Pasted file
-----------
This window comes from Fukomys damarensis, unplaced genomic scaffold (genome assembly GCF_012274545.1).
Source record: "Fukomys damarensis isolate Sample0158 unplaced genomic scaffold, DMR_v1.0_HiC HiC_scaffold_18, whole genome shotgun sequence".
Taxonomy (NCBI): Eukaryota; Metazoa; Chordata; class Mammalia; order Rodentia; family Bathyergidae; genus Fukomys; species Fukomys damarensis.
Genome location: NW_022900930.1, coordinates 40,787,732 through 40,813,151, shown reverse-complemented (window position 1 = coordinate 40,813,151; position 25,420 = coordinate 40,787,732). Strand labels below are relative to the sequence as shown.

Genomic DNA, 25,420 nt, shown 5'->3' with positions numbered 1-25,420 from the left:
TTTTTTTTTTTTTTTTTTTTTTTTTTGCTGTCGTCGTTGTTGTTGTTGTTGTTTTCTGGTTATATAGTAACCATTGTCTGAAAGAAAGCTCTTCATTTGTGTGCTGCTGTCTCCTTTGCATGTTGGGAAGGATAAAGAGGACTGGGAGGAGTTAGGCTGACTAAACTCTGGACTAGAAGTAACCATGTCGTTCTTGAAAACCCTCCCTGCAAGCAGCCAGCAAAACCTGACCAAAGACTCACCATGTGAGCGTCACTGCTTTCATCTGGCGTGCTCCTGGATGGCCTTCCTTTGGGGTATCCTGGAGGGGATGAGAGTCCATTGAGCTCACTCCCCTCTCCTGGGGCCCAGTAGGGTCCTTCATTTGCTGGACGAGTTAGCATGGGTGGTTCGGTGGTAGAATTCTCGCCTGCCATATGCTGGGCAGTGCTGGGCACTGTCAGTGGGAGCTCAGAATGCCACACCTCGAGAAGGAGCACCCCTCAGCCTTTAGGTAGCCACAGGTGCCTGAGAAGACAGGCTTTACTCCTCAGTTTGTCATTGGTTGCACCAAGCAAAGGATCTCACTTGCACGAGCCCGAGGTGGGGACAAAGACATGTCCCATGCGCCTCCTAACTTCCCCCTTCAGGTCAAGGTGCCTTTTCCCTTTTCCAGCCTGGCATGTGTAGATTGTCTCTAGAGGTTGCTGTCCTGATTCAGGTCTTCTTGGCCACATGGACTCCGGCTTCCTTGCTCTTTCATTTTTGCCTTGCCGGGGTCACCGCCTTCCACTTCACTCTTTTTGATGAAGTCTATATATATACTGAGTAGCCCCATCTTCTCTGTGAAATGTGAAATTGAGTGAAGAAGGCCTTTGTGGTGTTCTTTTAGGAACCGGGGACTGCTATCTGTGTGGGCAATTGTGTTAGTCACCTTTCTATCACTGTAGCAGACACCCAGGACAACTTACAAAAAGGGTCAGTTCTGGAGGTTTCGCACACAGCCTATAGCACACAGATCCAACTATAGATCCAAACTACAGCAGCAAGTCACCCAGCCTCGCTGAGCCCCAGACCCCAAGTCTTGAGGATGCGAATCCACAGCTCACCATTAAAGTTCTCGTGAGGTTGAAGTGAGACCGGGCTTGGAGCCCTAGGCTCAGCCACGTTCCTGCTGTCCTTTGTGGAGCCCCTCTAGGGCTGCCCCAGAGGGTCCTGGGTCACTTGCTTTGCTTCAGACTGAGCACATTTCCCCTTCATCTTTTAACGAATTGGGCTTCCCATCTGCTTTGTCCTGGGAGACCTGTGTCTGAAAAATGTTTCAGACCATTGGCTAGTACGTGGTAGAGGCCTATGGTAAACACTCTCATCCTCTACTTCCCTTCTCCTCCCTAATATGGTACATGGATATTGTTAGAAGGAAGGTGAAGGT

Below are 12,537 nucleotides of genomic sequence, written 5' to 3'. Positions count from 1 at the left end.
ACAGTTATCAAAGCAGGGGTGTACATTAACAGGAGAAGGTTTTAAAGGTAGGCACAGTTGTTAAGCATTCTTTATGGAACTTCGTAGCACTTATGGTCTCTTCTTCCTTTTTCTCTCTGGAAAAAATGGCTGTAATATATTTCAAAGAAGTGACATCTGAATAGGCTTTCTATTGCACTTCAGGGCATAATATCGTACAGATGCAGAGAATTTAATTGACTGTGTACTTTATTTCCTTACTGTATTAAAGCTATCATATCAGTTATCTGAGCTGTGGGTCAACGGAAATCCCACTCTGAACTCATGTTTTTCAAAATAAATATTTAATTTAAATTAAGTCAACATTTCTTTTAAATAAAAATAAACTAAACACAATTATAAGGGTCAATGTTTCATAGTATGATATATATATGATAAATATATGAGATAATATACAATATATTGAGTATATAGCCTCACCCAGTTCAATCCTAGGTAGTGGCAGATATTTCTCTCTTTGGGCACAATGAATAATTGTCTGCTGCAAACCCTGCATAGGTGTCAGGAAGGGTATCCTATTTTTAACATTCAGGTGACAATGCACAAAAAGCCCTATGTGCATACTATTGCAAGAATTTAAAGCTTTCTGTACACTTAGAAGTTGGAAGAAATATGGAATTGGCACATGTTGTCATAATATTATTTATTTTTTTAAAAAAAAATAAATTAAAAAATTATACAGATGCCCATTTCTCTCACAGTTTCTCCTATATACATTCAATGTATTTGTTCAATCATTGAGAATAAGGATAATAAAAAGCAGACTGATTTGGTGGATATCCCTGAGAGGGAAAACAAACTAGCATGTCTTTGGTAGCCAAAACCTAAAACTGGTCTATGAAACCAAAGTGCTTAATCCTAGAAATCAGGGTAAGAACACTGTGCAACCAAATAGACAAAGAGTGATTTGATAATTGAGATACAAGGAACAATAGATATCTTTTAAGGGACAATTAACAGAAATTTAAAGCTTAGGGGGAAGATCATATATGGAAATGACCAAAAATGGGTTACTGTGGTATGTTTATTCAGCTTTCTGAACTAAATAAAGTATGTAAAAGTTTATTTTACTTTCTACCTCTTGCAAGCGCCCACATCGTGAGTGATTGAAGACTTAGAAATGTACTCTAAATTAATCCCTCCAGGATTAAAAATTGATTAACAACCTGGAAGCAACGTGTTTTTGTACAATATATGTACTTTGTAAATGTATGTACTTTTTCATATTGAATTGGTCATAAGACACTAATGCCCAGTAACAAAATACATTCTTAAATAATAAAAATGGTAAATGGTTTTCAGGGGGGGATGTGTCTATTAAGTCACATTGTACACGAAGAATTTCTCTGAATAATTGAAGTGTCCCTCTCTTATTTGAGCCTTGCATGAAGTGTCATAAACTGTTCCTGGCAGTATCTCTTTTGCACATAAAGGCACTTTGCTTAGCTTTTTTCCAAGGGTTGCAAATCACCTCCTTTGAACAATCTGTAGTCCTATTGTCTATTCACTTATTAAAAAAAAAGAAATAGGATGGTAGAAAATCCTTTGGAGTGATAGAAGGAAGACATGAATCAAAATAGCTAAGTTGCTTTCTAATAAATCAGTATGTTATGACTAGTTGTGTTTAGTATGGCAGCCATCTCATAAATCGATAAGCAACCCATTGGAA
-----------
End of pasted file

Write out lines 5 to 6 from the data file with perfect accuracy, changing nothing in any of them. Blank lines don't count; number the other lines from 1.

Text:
Genomic DNA, 25,420 nt, shown 5'->3' with positions numbered 1-25,420 from the left:
TTTTTTTTTTTTTTTTTTTTTTTTTTGCTGTCGTCGTTGTTGTTGTTGTTGTTTTCTGGTTATATAGTAACCATTGTCTGAAAGAAAGCTCTTCATTTGTGTGCTGCTGTCTCCTTTGCATGTTGGGAAGGATAAAGAGGACTGGGAGGAGTTAGGCTGACTAAACTCTGGACTAGAAGTAACCATGTCGTTCTTGAAAACCCTCCCTGCAAGCAGCCAGCAAAACCTGACCAAAGACTCACCATGTGAGCGTCACTGCTTTCATCTGGCGTGCTCCTGGATGGCCTTCCTTTGGGGTATCCTGGAGGGGATGAGAGTCCATTGAGCTCACTCCCCTCTCCTGGGGCCCAGTAGGGTCCTTCATTTGCTGGACGAGTTAGCATGGGTGGTTCGGTGGTAGAATTCTCGCCTGCCATATGCTGGGCAGTGCTGGGCACTGTCAGTGGGAGCTCAGAATGCCACACCTCGAGAAGGAGCACCCCTCAGCCTTTAGGTAGCCACAGGTGCCTGAGAAGACAGGCTTTACTCCTCAGTTTGTCATTGGTTGCACCAAGCAAAGGATCTCACTTGCACGAGCCCGAGGTGGGGACAAAGACATGTCCCATGCGCCTCCTAACTTCCCCCTTCAGGTCAAGGTGCCTTTTCCCTTTTCCAGCCTGGCATGTGTAGATTGTCTCTAGAGGTTGCTGTCCTGATTCAGGTCTTCTTGGCCACATGGACTCCGGCTTCCTTGCTCTTTCATTTTTGCCTTGCCGGGGTCACCGCCTTCCACTTCACTCTTTTTGATGAAGTCTATATATATACTGAGTAGCCCCATCTTCTCTGTGAAATGTGAAATTGAGTGAAGAAGGCCTTTGTGGTGTTCTTTTAGGAACCGGGGACTGCTATCTGTGTGGGCAATTGTGTTAGTCACCTTTCTATCACTGTAGCAGACACCCAGGACAACTTACAAAAAGGGTCAGTTCTGGAGGTTTCGCACACAGCCTATAGCACACAGATCCAACTATAGATCCAAACTACAGCAGCAAGTCACCCAGCCTCGCTGAGCCCCAGACCCCAAGTCTTGAGGATGCGAATCCACAGCTCACCATTAAAGTTCTCGTGAGGTTGAAGTGAGACCGGGCTTGGAGCCCTAGGCTCAGCCACGTTCCTGCTGTCCTTTGTGGAGCCCCTCTAGGGCTGCCCCAGAGGGTCCTGGGTCACTTGCTTTGCTTCAGACTGAGCACATTTCCCCTTCATCTTTTAACGAATTGGGCTTCCCATCTGCTTTGTCCTGGGAGACCTGTGTCTGAAAAATGTTTCAGACCATTGGCTAGTACGTGGTAGAGGCCTATGGTAAACACTCTCATCCTCTACTTCCCTTCTCCTCCCTAATATGGTACATGGATATTGTTAGAAGGAAGGTGAAGGT